“The only reason I became vocal about it is because so many people, after I shared my story, were like, ‘I'm struggling, I'm married, and I'm struggling, how do I deal with this?’”

Pagan argues that the documentary pegs Freedom March as “just bad pseudo therapy.” But the movement is the opposite, he said. Rather, it is a community that brings people together who were always in need of connection but sought out sinful practices to get them. 

Freedom March held at Lake Eola Park in Orlando, Florida, on Sept. 14, 2019.
Freedom March held at Lake Eola Park in Orlando, Florida, on Sept. 14, 2019. | Christian Post

The Netflix documentary highlights a phone conversation McCall had with a woman who revealed her 20-year-old child is now transgender. He warns the concerned parent there is a spirit that wants parents to bow to misgendering their own children.

"I definitely explained to the mother that there's a spiritual side of the transgender part that she was addressing, that wants the person to want other people to bow down to it,” McCall detailed.

"There's actually spirits behind this deception, and they want to push you into calling that person something that they're not. There's definitely a spiritual oppression that comes on people.”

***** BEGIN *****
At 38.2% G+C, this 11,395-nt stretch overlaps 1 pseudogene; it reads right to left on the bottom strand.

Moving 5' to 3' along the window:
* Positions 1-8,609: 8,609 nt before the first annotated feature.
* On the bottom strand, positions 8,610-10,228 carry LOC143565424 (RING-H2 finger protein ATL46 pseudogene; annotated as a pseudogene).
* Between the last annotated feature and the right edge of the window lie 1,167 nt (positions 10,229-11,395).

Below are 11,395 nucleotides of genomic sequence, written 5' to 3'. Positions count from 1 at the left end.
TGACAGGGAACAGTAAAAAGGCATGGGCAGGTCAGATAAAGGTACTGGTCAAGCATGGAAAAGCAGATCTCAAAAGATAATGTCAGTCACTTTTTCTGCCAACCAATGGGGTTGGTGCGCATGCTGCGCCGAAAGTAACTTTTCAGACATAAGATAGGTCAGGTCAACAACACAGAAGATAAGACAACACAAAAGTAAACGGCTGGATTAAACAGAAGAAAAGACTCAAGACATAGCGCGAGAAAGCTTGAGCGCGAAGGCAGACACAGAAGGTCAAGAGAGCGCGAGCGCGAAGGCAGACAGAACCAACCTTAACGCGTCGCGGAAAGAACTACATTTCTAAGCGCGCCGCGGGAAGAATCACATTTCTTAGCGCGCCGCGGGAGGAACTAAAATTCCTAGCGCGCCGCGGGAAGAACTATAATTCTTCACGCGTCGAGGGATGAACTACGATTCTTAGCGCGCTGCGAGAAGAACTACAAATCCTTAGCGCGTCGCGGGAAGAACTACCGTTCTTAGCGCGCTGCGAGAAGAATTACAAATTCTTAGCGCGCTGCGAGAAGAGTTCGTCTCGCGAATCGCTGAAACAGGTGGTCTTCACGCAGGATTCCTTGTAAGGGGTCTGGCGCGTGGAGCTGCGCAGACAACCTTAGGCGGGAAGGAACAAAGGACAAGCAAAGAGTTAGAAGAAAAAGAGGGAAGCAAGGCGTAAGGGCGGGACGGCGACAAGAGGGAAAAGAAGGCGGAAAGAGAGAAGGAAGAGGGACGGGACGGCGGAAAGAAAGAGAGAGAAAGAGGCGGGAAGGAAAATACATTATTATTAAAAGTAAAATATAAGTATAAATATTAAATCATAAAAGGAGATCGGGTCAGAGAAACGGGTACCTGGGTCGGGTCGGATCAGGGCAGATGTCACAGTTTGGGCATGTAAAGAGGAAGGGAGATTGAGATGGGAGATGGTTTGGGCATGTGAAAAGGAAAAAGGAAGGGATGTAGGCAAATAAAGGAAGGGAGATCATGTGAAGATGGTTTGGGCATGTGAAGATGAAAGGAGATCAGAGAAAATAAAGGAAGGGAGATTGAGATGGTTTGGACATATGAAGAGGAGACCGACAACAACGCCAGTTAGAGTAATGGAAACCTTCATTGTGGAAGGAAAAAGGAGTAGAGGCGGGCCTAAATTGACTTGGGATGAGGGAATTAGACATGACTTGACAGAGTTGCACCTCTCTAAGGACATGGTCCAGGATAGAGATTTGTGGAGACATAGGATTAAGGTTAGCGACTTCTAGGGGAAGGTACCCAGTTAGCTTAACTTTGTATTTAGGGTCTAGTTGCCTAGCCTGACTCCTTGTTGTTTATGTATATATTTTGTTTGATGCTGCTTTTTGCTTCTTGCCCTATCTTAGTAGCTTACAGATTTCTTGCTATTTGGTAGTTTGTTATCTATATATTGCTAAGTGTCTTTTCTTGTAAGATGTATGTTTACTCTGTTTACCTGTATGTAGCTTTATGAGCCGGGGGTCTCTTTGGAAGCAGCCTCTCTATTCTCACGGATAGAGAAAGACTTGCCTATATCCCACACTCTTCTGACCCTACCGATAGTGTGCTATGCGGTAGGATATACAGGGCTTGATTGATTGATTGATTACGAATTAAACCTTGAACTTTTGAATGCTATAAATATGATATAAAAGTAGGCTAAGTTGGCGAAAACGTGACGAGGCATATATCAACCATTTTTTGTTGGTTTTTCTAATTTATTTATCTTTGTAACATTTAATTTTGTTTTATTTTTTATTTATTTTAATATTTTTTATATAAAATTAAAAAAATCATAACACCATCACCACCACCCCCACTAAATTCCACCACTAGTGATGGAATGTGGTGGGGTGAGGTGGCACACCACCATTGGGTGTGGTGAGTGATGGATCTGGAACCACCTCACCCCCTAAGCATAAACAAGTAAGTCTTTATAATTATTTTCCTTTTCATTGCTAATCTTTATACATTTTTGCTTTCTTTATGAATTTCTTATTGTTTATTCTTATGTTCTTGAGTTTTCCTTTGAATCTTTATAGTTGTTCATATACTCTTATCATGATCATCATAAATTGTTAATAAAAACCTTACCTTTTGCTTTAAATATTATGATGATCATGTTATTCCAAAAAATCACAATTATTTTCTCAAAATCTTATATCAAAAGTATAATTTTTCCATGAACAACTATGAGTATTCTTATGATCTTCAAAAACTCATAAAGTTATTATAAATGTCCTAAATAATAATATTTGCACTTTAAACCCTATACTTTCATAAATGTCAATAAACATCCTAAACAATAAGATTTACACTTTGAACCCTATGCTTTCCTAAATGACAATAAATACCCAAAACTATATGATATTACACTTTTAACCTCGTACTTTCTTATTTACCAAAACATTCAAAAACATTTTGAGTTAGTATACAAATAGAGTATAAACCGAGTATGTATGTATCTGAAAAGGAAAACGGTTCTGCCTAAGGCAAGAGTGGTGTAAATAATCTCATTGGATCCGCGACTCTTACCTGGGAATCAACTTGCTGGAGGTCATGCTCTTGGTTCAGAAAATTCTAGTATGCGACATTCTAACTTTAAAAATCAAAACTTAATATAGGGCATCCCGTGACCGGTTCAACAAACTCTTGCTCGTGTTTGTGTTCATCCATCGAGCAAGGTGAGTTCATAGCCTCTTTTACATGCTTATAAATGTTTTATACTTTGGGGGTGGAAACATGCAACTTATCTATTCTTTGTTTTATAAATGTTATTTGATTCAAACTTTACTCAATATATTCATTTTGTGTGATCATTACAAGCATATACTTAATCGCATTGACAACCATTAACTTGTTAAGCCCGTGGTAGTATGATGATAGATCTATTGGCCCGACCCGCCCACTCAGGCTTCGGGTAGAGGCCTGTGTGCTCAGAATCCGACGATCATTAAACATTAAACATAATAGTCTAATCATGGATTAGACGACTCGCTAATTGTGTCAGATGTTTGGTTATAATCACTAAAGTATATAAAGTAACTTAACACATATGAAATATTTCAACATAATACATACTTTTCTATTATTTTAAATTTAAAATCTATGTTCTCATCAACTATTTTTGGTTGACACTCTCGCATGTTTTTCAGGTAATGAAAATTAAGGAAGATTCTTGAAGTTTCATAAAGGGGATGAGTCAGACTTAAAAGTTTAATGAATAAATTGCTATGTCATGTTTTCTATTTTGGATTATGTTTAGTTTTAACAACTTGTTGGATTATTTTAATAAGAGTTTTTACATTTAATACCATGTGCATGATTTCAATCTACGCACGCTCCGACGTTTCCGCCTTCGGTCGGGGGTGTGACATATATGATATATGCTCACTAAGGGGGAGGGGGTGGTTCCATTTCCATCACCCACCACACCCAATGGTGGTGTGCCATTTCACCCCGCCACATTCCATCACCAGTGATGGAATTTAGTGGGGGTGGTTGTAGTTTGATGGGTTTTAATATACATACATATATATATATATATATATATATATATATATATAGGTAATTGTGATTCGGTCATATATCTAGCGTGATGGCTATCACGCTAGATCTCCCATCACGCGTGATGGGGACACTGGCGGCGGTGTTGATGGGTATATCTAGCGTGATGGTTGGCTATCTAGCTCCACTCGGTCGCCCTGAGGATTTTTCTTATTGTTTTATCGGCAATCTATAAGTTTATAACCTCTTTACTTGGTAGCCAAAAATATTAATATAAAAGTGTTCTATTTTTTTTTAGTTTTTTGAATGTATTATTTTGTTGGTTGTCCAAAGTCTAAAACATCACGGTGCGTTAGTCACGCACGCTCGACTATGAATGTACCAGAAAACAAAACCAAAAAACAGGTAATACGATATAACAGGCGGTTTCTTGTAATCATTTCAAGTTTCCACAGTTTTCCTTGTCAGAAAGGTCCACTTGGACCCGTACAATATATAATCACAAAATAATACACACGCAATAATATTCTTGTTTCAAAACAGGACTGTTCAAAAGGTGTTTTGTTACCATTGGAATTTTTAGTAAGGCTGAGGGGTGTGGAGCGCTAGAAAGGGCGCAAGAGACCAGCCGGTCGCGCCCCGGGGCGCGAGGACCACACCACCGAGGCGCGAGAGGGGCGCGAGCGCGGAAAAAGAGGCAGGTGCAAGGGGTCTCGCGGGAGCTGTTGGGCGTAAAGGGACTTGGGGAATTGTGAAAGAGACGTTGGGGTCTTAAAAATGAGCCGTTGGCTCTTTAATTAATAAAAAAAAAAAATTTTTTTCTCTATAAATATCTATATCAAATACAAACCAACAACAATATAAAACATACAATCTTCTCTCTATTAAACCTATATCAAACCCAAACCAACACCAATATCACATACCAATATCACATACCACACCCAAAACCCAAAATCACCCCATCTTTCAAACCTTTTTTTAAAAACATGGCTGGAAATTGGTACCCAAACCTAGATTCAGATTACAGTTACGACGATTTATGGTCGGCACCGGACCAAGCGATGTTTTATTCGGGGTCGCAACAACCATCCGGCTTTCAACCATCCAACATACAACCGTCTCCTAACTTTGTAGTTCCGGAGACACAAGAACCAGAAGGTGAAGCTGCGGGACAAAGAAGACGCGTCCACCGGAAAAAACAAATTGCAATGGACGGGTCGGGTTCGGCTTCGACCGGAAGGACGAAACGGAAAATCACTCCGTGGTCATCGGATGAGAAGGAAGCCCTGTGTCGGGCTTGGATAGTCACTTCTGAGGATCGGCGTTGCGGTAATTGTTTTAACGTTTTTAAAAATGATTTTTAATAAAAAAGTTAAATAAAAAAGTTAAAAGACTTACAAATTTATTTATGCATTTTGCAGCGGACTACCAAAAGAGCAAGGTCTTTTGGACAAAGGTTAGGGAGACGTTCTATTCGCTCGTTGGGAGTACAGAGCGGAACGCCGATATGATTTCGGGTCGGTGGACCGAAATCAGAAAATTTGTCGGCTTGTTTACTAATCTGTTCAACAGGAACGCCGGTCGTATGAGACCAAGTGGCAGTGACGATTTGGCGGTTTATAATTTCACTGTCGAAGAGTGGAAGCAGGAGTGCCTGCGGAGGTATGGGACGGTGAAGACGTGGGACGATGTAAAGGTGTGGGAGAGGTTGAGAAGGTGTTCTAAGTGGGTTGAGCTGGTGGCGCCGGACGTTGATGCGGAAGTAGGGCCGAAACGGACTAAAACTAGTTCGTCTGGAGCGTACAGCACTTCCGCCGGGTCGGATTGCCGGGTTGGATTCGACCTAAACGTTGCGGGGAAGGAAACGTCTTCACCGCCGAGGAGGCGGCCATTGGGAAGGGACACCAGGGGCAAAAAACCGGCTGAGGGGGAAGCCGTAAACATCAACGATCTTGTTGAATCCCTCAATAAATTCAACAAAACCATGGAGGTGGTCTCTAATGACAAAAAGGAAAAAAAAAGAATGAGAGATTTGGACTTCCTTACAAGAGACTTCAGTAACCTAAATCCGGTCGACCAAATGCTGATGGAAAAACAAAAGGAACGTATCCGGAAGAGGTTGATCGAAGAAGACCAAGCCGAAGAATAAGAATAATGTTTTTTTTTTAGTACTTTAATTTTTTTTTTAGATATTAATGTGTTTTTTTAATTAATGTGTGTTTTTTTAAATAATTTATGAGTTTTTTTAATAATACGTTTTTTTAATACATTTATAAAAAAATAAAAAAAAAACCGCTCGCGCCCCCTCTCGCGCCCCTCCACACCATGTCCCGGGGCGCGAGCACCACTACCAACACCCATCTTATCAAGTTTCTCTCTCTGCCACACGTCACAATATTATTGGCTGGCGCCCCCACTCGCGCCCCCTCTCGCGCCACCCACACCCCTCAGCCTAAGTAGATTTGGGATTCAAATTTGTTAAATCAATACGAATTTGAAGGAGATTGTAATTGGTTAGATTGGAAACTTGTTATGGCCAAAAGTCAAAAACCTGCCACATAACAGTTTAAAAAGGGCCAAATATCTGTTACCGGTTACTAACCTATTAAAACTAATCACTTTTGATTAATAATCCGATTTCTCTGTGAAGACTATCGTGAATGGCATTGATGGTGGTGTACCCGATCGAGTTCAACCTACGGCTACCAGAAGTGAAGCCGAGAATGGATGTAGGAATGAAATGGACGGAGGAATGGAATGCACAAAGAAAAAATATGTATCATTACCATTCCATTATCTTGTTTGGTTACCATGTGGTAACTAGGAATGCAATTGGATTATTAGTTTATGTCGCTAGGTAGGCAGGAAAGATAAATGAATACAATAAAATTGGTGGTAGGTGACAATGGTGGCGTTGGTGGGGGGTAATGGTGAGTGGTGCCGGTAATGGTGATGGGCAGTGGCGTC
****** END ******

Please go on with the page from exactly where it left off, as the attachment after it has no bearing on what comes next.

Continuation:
"It's almost like a crime now to misgender somebody, but somebody in the gay community can tell me I'm gay and misaligned my sexual identity because they have pain from religion or a church,” Pagan added. “I know it's projection. I know it's anger.”

The minister revealed that several people online have accused him of faking his deliverance from homosexuality, but stressed that he's "not making money" in being vocal about his freedom.

“But at the same time, I met Jesus, He didn't make me do a mantra over my body until my genitals responded a certain way," he detailed. "He didn't make me do anything weird. I just felt His presence. He said He had a plan for my life. He said He loved me, that He was always with me. I asked Him where I was when I was molested. He showed me, He gave me the heart for somebody who hurt me. He asked me, would I be willing to give Him everything?”

To that question, Pagan said he responded, “Sure.”

"Why is it okay for you to step on my relationship with God? Why is it okay to literally tell somebody who they aren't just because you disagree with them? Like, isn't that what you get offended [by]?” he questioned his critics.

Jeannie Ortega Law is a reporter for The Christian Post. Reach her at: She's also the author of the book, What Is Happening to Me? How to Defeat Your Unseen Enemy Follow her on Twitter: @jlawcp